AUGUSTA — Maine officials can have a child in their custody vaccinated over the objections of a parent, the state’s highest court ruled this week.
In a 3-1 decision, the Maine Supreme Judicial Court upheld a lower court decision that ordered the state’s Department of Health and Human Services to vaccinate a child against the wishes of the mother, who does “not believe in viruses,” the court said.
The child — who, along with the mother, was not identified in the case — had been taken into temporary state custody because of concerns that the mother’s continued relationship with the 1-year-old’s father put the child’s safety at risk, the court said.
The mother chose not to vaccinate her child “based on her refusal to accept scientific facts” and didn’t give the child antibiotics because she believes that the “mind can cure all,” the ruling said.
The justices said the department was correct to take the child into custody, arguing that there was sufficient evidence that the child was in jeopardy at the home. Furthermore, they said that the department has the right to make the medical decisions, including those related to vaccinations, when it is in custody of that child.
Erika Bristol, an attorney for the mother, said she’s not sure what action her client will take next. Bristol said the mother believes that people should be allowed to hold their own views on health care without being punished.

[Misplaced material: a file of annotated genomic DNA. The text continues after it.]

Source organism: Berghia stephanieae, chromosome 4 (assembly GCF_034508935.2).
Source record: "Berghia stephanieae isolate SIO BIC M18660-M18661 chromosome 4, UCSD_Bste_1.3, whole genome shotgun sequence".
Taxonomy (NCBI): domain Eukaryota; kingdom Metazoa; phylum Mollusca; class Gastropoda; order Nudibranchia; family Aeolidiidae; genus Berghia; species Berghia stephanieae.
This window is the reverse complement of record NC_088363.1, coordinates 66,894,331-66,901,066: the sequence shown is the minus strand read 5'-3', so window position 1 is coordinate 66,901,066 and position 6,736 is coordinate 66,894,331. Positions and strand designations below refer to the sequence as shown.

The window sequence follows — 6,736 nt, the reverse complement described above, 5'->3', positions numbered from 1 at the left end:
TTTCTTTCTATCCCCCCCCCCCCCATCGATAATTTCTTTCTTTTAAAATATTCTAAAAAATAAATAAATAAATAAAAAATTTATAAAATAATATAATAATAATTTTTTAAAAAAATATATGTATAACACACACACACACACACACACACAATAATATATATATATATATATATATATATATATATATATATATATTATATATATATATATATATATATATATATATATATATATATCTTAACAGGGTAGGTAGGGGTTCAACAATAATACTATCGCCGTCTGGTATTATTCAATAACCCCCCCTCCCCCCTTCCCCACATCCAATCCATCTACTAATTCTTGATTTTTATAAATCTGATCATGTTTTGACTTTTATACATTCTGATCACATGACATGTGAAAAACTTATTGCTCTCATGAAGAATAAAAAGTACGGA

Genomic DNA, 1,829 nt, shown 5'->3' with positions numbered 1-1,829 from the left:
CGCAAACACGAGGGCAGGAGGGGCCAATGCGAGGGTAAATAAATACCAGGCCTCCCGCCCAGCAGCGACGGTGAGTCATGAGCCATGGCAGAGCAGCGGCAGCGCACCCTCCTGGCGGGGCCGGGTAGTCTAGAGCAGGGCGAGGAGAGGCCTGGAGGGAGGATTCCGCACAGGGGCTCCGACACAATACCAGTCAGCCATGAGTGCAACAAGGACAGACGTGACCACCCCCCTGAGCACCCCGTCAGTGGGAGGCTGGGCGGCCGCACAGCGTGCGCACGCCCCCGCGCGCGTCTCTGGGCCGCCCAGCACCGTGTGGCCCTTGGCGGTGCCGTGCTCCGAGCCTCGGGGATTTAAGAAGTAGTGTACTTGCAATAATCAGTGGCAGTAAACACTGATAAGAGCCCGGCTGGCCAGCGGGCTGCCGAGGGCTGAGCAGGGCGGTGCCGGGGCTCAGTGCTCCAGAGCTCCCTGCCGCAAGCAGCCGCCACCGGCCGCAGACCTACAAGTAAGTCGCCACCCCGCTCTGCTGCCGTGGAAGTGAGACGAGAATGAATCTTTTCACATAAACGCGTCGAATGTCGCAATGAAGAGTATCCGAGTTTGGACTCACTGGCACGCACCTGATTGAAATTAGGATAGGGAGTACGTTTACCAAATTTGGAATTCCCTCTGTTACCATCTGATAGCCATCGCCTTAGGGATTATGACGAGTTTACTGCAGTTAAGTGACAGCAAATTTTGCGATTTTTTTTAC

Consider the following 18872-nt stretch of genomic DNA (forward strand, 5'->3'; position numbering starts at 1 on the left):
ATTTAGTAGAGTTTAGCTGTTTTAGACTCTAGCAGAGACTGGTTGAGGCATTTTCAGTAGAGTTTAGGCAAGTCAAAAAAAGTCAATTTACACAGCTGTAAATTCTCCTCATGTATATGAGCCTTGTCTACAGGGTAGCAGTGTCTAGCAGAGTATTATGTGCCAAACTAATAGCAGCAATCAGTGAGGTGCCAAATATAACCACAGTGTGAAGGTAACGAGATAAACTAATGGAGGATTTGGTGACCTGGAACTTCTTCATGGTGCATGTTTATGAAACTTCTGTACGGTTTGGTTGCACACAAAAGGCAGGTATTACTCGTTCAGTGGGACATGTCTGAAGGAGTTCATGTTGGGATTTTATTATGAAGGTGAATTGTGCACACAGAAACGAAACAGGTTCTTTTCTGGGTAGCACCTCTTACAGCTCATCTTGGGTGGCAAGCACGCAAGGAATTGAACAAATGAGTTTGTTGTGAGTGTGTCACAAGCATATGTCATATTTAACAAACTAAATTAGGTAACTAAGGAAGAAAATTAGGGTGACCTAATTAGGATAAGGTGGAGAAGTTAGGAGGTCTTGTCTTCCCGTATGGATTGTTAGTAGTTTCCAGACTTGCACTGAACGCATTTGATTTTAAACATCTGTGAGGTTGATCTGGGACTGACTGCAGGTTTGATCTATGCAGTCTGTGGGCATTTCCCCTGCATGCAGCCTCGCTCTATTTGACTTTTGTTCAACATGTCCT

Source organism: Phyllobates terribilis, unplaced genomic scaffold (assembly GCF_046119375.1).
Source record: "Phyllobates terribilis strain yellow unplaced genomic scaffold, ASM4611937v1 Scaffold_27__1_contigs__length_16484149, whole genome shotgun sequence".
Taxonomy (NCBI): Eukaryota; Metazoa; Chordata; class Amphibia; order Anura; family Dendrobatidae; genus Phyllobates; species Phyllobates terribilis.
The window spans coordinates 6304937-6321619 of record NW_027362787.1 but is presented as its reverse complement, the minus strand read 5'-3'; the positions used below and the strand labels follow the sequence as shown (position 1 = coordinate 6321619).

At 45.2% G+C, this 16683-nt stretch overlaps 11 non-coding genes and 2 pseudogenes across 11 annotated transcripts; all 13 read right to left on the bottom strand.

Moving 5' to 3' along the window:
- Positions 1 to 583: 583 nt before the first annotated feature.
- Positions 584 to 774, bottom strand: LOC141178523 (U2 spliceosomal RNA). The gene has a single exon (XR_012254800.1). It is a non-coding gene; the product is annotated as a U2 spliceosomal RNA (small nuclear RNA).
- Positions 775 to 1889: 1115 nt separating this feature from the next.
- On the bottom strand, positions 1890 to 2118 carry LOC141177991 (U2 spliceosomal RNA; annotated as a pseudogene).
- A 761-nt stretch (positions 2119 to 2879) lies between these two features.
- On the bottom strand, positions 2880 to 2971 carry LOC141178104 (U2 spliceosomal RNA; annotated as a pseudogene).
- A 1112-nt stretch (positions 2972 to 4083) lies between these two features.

“People are allowed to have opinions that aren’t supported by science in other issues,” she said. “But apparently in Maine that is not the case with vaccinations.”
A spokesman for DHHS declined to comment on the decision on Friday.
Justice Joseph Jabar dissented, noting that Maine law allows parents to forgo vaccinating their children for personal and religious reasons. He said the decision to disregard the mother’s views on vaccinations effectively terminates her parental rights.
“It is not up to us to determine whether the law giving the parents the right to opt out of vaccinations is wise or medically sound — the Legislature has given parents this right,” Jabar said. “If the department wants to vaccinate the child immediately over the parent’s objection, it should request a hearing and convince the court by clear and convincing evidence that this statutory parental right should be terminated,” he said.
Associated Press reporter Patrick Whittle contributed to this report from Portland.